434

If I have a function which accepts more than one string parameter, the first parameter seems to get all the data assigned to it, and remaining parameters are passed in as empty.

A quick test script:

Function Test([string]$arg1, [string]$arg2)
{
    Write-Host "`$arg1 value: $arg1"
    Write-Host "`$arg2 value: $arg2"
}

Test("ABC", "DEF")

The output generated is

$arg1 value: ABC DEF
$arg2 value: 

The correct output should be:

$arg1 value: ABC
$arg2 value: DEF

This seems to be consistent between v1 and v2 on multiple machines, so obviously, I'm doing something wrong. Can anyone point out exactly what?

  • 2
    You just call like this: Test "ABC" "DEF" – Ranadip Dutta Feb 17 '17 at 5:54

15 Answers 15

569

Parameters in calls to functions in PowerShell (all versions) are space-separated, not comma separated. Also, the parentheses are entirely unneccessary and will cause a parse error in PowerShell 2.0 (or later) if Set-StrictMode is active. Parenthesised arguments are used in .NET methods only.

function foo($a, $b, $c) {
   "a: $a; b: $b; c: $c"
}

ps> foo 1 2 3
a: 1; b: 2; c: 3
| improve this answer | |
  • 19
    Most important thing that has finally helped 'stick' this in my mind is the last sentence: "Parenthesised arguments are used in .NET Methods only." – Ashley Dec 12 '13 at 17:25
  • 1
    I prefer using the paranthesis and comma separated.. is it possible to do this in powershell? – sam yi Mar 19 '14 at 4:27
  • 8
    @samyi No. Passing a (1,2,3) to a function is effectively treated as an array; a single argument. If you want to use OO method style arguments, use modules: $m = new-module -ascustomobject { function Add($x,$y) { $x + $y } }; $m.Add(1,1) – x0n Mar 19 '14 at 13:18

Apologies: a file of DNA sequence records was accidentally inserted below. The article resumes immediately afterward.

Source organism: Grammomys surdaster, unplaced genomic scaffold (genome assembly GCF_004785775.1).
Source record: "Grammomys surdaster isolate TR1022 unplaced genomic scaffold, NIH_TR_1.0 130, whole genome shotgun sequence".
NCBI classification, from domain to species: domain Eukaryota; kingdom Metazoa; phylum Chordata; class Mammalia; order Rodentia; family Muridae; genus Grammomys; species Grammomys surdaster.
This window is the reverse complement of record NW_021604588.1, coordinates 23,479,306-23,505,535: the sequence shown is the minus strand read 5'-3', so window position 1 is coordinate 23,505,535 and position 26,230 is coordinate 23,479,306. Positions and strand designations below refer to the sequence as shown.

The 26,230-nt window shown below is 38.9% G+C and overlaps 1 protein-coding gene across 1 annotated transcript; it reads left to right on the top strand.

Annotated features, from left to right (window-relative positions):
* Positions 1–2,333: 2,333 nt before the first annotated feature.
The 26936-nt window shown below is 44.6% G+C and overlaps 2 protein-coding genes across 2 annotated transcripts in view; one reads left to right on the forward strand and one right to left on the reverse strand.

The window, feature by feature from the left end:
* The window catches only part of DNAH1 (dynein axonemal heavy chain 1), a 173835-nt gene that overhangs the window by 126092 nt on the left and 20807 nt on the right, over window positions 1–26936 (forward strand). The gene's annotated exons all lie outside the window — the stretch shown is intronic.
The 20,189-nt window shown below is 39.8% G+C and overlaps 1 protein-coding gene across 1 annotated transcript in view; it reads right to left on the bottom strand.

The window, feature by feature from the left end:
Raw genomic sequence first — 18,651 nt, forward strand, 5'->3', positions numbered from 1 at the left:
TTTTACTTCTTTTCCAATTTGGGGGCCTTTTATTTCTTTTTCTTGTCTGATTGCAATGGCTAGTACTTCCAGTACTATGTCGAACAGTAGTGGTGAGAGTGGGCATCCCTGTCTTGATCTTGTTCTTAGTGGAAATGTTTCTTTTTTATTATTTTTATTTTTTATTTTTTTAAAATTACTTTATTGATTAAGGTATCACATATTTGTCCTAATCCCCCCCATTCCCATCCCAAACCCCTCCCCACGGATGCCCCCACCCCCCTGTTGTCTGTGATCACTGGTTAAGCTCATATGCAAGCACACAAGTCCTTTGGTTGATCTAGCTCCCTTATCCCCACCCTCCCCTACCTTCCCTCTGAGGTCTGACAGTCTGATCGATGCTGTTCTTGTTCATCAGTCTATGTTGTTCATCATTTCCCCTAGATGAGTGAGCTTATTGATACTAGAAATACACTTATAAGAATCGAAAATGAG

• 4
    Powershell is a shell language and it's common for shell languages to use spaces as a token separator. I wouldn't say Powershell is being different here, it's right in line with other system default shells like cmd, sh, bash, etc. – Bender the Greatest Jun 6 '19 at 21:52
268

The correct answer has already been provided, but this issue seems prevalent enough to warrant some additional details for those wanting to understand the subtleties.

I would have added this just as a comment, but I wanted to include an illustration--I tore this off my quick reference chart on PowerShell functions. This assumes function f's signature is f($a, $b, $c):

Syntax pitfalls of a function call

Thus, one can call a function with space-separated positional parameters or order-independent named parameters. The other pitfalls reveal that you need to be cognizant of commas, parentheses, and white space.

For further reading, see my article Down the Rabbit Hole: A Study in PowerShell Pipelines, Functions, and Parameters. The article contains a link to the quick reference/wall chart as well.

| improve this answer | |
  • 4
    The explanation with the more verbose syntax calling each parameter and assigning it a value really cemented it in. Thanks! – ConstantineK Dec 15 '13 at 0:28
  • 7
    Thank you, it was driving me mental not understanding what I was doing wrong. When I finally did it right I was hungry for an explanation of this behaviour. – BSAFH Aug 26 '14 at 3:53
  • 1
    Thanks for posting this as an answer. Knowing why something wrong is just as important as what wrong. – Gavin Ward Nov 23 '15 at 10:49
  • 4
    This is a far better answer. It should be further up. – Mark Bertenshaw Apr 16 '16 at 11:39
52

There are some good answers here, but I wanted to point out a couple of other things. Function parameters are actually a place where PowerShell shines. For example, you can have either named or positional parameters in advanced functions like so:

function Get-Something
{
    Param
    (
         [Parameter(Mandatory=$true, Position=0)]
         [string] $Name,
         [Parameter(Mandatory=$true, Position=1)]
         [int] $Id
    )
}

Then you could either call it by specifying the parameter name, or you could just use positional parameters, since you explicitly defined them. So either of these would work: